by Rep. Maurice Hinchey (D-New York), May 23, 2002
Mr. HINCHEY. Mr.
Chairman, I move to strike the requisite number of words.
I heard the gentleman
from Florida a few moments ago talk about the importance of debate and
democracy, and of course, that is very true.
And of course that is very true. But the essence of democracy is the ability
to vote, and we are being deprived of the ability to vote. That is what
democracy is all about. Let us have some votes on some of these issues.
I also want to take
this opportunity to express my deep respect for the gentleman from Arizona.
He is a true humanitarian. I have had an opportunity to observe that firsthand.
But the policy that we are arguing about in this bill is contrary to that.
We are in the process of getting ourselves into a very deep mess in Colombia.
We have already gone too far. But now we are being asked to go even further.
As we learned just
a few moments ago from the gentleman from Massachusetts, Colombia's own
contribution to its military is limited. It spends less than 2 percent
of its gross domestic product on the military, and recruits with high
school degrees are exempted from serving in combat. High inequality, gaping
urban-rural divisions and government abandonment of poor populations underlie
this decades-old conflict in Colombia. U.S. military aid, as we are being
asked to provide now, is only going to make this problem worse, reinforcing
the inequities that exist in Colombia between the educated and the noneducated,
between the poor and the rich.
There is already
evidence that the United States aid has not made a dent in the drug war.
In fact, things have worsened recently. Coca production rose by 25 percent
last year. Killings of civilians rose from 14 per day in 1999 to 20 per
day in 2002; 300,000 civilians were forcibly displaced last year. Most
recently, on May 2, 117 innocent civilians were killed in the crossfire
of the FARC and the United Self-Defense Forces, the AUC. While seeking
safety in a church, these people were slaughtered. The Colombian military
did nothing to ensure their safety, in spite of numerous calls for help.
According to human
rights groups, 85 percent of Colombia's political killings and so-called
disappearances and 76 percent of all civilian massacres were committed
by the illegal paramilitary groups like the United Self-Defense Forces,
which has extensive links with the Colombian military. Despite this, since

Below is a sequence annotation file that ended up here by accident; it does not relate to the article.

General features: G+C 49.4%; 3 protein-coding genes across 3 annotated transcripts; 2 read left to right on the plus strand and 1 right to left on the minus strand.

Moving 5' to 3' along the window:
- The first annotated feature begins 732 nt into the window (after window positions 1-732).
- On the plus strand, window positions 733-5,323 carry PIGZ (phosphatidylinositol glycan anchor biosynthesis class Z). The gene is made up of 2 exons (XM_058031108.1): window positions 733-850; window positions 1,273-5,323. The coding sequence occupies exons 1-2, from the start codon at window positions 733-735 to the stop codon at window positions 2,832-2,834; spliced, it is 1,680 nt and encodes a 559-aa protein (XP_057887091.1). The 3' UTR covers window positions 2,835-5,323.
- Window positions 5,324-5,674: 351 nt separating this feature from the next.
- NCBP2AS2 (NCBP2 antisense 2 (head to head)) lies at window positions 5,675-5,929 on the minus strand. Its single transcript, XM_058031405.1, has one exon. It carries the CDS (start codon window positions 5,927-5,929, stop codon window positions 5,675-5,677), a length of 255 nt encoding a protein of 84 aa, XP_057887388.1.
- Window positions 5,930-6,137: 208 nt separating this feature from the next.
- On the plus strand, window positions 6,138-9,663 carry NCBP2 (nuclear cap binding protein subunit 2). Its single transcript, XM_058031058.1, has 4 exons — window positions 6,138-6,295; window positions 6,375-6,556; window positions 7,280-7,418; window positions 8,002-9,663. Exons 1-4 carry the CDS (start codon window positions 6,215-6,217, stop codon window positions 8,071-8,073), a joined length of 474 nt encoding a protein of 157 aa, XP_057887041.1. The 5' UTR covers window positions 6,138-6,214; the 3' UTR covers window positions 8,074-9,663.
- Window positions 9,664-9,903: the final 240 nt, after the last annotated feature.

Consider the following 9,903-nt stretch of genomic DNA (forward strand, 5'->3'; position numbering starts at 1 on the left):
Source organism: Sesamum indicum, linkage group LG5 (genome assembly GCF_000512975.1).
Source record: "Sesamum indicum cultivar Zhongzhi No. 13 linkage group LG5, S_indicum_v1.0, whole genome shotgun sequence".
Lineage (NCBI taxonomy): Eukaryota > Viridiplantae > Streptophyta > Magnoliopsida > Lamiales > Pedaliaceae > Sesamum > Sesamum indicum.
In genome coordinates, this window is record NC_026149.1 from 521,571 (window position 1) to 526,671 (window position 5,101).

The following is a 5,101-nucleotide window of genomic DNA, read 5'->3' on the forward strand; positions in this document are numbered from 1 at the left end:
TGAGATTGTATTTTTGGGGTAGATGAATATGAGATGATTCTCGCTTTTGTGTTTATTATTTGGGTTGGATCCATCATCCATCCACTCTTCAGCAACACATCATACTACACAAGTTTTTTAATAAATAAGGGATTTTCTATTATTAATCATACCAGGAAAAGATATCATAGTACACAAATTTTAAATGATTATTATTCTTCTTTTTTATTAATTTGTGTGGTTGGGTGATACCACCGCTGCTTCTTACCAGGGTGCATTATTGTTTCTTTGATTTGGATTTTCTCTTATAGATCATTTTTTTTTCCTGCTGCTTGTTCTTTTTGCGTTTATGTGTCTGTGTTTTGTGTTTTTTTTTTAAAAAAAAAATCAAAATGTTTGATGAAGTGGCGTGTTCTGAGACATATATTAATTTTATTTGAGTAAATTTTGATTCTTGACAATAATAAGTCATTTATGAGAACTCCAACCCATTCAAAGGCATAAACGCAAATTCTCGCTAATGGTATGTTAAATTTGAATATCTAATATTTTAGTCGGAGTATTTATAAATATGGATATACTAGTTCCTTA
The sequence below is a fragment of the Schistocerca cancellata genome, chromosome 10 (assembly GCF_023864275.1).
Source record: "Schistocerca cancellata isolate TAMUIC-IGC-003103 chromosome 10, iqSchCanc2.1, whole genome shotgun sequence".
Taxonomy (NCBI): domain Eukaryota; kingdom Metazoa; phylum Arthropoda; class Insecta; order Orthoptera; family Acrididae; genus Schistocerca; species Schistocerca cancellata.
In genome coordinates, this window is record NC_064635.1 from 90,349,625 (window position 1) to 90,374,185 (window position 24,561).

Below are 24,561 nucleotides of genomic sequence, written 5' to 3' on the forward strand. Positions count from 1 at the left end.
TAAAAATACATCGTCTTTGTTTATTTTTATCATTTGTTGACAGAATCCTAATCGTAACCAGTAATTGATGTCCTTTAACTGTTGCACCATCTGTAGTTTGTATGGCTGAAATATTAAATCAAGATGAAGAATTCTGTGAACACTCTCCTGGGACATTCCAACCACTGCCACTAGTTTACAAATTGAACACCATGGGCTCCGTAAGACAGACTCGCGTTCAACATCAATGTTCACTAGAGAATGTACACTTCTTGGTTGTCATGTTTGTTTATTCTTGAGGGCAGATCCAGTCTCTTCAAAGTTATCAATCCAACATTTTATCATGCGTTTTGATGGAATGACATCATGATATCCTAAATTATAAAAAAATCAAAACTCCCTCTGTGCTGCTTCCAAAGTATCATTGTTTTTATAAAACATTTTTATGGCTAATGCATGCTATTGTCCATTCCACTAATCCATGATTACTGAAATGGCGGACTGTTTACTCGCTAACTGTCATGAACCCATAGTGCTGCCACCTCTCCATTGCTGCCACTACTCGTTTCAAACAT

1997, 80 percent of U.S. aid to Colombia has been given to the military
forces. It makes absolutely no sense to send aid to a military that works
with a terrorist group.
If we are really
interested in helping Colombia, we should support its civil institutions
and effectively implement alternative development programs to support
the rural communities which are most adversely affected by the war. We
must continue to provide humanitarian aid to internally displaced persons,
especially the Afro- Colombian community. We must demand the Colombian
military break ties with the paramilitaries.
We must also recognize
that our counternarcotics efforts in Colombia have failed to curb domestic
drug abuse here in the United States. Instead of aiding and abetting a
civil war, we should be spending more money at home on drug treatment
and prevention programs to reduce the demand for drugs here in the United
States. It is by dealing with the demand side of this problem that we
will reach a solution to it. We are never going to reach a solution by
focusing all of our attention and energies only on the supply side. Administration
after administration has failed in that regard.
Let us not allow
U.S. forces to be deployed anywhere in the world under this undefined
global war on terrorism. We are being asked over and over again to provide
military aid and assistance, to send our troops to places far away, dispersed
in the so-called war on terrorism, a war that has not been defined by
the administration. We do not know who the enemy is precisely. We do not
know who we are fighting. Nevertheless, we are asked to spends billions
of dollars on this ill defined, unclear, vague war on terrorism and send
our military people out there to do the fighting. It is a serious mistake.
I urge my colleagues
to support this McGovern-Skelton amendment before we send more money to
known human rights violators and become enmeshed even more deeply in a
brutal civil war on the side of the oppressors and against the oppressed.
As of June 19, 2002,
this document was also available online at http://thomas.loc.gov/cgi-bin/query/B?r107:@FIELD(FLD003+h)+@FIELD(DDATE+20020523)